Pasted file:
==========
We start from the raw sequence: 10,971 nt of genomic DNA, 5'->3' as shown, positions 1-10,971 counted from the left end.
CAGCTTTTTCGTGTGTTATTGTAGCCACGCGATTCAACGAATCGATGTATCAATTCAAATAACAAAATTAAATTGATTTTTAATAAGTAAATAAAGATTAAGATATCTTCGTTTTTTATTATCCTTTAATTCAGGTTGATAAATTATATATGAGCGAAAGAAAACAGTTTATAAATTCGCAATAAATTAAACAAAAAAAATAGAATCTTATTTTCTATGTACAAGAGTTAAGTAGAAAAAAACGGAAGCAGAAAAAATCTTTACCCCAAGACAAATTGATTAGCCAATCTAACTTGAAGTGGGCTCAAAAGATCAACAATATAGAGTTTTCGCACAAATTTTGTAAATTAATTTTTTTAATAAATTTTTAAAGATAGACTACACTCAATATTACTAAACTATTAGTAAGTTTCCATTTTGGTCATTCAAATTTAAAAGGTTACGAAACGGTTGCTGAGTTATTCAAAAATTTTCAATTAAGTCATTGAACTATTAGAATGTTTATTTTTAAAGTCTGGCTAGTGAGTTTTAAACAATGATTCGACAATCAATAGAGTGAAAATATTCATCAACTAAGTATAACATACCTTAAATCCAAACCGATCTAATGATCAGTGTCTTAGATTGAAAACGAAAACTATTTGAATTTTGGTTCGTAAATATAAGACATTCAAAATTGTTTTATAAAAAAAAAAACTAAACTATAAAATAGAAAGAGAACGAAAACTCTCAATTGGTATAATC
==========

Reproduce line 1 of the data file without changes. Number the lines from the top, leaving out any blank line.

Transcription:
We start from the raw sequence: 10,971 nt of genomic DNA, 5'->3' as shown, positions 1-10,971 counted from the left end.